People select their career paths for myriad reasons. I began my career in medicine because I was curious about how human bodies work. What makes them sick, and how do we keep them fit and healthy in ways that maximize our individual life expectancies?
In truth, my motives were both altruistic and selfish. I absolutely wanted to be of service to others, but I also aspired to live a very long life of my own.
My point of view on that expanded, though, from a seemingly unrelated event: hiring a financial adviser. I had no money, just a pile of debt from medical school. Still, I thought it would be worthwhile to get expert advice on how to decrease my debt and develop wealth.
With great anticipation, I imagined the advice I would receive at my first meeting. What would I learn that would put me on the path toward financial independence? Imagine my surprise when my one action item at the end of the first meeting was to purchase supplemental disability insurance. What? No investment strategy? No debt payoff advice?
The simple fact shared with me that day was that you must first protect your most valuable asset: your ability to work. Without your health, everything is at risk—your livelihood, your future financial security, your sense of fulfillment, and your happiness. I started to see it.
That lesson stayed with me throughout my training in public health and in my everyday observations of the world, ranging from Apple founder Steve Jobs’s dying of pancreatic cancer to the establishment of the United Nations Sustainable Development Goals (SDGs) that all, in some way, aim to protect people’s health.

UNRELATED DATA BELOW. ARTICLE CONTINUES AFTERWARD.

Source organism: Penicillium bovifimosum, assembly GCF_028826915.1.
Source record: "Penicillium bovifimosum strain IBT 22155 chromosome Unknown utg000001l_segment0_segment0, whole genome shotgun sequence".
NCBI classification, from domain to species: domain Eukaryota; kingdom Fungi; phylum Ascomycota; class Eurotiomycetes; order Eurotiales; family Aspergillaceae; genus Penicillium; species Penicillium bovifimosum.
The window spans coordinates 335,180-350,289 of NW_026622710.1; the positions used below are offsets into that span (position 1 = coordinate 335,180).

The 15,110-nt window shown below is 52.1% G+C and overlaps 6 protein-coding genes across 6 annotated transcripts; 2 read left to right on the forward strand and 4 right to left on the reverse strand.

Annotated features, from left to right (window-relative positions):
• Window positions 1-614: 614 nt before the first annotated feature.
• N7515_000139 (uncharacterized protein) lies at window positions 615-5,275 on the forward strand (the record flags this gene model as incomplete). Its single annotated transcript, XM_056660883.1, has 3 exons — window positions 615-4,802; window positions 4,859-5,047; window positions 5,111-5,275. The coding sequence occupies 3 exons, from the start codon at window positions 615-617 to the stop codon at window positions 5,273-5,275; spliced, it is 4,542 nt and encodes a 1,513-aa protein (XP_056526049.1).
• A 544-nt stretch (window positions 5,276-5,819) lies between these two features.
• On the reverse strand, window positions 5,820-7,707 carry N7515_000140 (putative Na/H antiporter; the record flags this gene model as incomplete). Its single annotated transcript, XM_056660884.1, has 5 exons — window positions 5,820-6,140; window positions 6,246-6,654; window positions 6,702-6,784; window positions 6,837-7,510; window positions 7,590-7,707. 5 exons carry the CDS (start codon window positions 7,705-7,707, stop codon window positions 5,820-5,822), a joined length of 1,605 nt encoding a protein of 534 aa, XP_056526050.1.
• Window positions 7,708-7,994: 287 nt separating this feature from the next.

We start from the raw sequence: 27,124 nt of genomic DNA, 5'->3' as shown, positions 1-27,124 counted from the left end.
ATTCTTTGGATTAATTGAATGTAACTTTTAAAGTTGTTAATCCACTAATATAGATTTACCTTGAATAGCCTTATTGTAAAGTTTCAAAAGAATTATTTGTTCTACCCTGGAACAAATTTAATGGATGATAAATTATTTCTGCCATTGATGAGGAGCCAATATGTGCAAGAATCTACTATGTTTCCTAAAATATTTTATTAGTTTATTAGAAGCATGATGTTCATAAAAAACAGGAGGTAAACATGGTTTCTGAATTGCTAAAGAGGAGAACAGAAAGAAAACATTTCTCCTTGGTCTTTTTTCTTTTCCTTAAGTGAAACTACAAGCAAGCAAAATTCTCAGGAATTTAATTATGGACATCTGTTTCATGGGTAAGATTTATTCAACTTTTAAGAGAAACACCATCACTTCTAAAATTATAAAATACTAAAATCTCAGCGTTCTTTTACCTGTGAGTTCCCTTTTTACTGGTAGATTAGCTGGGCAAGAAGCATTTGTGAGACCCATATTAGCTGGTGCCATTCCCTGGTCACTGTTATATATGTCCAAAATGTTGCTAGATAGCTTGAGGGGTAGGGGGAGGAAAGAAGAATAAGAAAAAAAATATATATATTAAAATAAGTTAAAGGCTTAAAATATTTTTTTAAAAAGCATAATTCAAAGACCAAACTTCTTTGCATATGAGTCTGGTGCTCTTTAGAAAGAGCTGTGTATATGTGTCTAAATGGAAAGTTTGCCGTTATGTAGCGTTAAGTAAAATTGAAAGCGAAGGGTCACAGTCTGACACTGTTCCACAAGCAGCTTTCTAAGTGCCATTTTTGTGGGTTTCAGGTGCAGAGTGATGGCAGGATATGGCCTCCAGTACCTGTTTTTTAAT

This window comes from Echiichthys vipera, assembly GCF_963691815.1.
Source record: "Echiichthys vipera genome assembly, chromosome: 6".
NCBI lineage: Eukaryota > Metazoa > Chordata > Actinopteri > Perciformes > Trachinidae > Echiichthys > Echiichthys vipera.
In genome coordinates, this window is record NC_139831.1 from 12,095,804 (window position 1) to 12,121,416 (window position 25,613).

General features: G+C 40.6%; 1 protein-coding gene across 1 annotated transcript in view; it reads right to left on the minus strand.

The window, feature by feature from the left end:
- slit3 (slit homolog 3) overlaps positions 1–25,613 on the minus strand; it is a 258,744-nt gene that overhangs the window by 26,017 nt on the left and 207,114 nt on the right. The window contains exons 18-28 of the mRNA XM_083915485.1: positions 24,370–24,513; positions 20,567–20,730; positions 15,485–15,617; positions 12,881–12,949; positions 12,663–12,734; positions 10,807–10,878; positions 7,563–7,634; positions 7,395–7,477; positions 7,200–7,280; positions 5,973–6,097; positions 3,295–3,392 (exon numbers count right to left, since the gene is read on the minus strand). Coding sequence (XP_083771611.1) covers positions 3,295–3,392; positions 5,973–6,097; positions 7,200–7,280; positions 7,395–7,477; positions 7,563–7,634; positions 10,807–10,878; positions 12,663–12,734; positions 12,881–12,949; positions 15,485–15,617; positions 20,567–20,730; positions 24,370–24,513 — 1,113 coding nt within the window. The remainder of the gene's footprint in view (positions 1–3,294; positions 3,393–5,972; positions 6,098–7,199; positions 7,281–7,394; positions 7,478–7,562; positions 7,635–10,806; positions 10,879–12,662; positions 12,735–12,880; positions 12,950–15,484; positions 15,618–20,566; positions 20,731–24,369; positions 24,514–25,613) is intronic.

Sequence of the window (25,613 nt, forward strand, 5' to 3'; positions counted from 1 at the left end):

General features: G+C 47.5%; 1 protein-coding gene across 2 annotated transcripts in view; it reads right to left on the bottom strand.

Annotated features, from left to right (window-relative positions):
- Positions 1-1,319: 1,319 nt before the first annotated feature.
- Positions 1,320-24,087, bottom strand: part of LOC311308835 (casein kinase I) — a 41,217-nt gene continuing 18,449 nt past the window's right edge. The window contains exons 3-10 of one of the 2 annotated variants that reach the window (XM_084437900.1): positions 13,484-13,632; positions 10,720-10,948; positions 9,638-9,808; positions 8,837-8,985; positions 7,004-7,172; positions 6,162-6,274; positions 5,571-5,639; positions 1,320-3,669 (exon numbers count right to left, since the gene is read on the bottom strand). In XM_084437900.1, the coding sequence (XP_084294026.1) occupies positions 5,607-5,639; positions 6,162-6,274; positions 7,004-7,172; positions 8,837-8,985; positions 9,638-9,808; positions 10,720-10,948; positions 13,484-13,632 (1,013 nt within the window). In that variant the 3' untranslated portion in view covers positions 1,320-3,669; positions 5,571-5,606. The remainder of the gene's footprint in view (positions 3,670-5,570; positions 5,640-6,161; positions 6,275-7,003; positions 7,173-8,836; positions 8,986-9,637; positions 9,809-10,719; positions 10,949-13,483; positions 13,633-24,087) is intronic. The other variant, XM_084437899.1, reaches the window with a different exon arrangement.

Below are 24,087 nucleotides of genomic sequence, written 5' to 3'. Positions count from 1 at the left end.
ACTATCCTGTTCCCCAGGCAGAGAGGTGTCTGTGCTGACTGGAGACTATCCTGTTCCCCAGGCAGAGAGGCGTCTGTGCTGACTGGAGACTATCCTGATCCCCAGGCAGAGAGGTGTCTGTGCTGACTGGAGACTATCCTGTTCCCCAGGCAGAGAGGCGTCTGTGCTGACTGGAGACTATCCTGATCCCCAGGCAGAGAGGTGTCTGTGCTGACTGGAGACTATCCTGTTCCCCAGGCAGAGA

In the current coronavirus disease 2019 (COVID-19) pandemic, we hear about New York governor Andrew Cuomo debating a reporter about the importance of tackling the economic hardship caused by stay-at-home orders versus risking a potential rise in deaths due to increased COVID-19 infections. Compare that with a statement made by heart surgeon and television personality Dr. Oz about how reopening schools might result in a relatively low increase in the COVID-19 mortality rate but that it’s a trade-off some people might accept. How do we prioritize actions? Can we achieve some balance?
While I certainly do not have all the answers, we can explore those questions.
Let’s start with the notion of priorities. It’s not surprising that I will always prioritize health. I see it as essential to all other things in life. Even so, the concept of prioritizing health is complex and nuanced.
Health-care professionals, for example, prioritize differently than public health professionals do. In health care, the prime concern is always the individual who’s looking for help and advice. Doctors, nurses, and other allied health professionals are trained to be strong advocates for their patients, directing all necessary resources toward their optimal health care. But in public health, we think about protecting populations over individuals, ensuring that scarce resources are focused where they will do the most good for the community as a whole.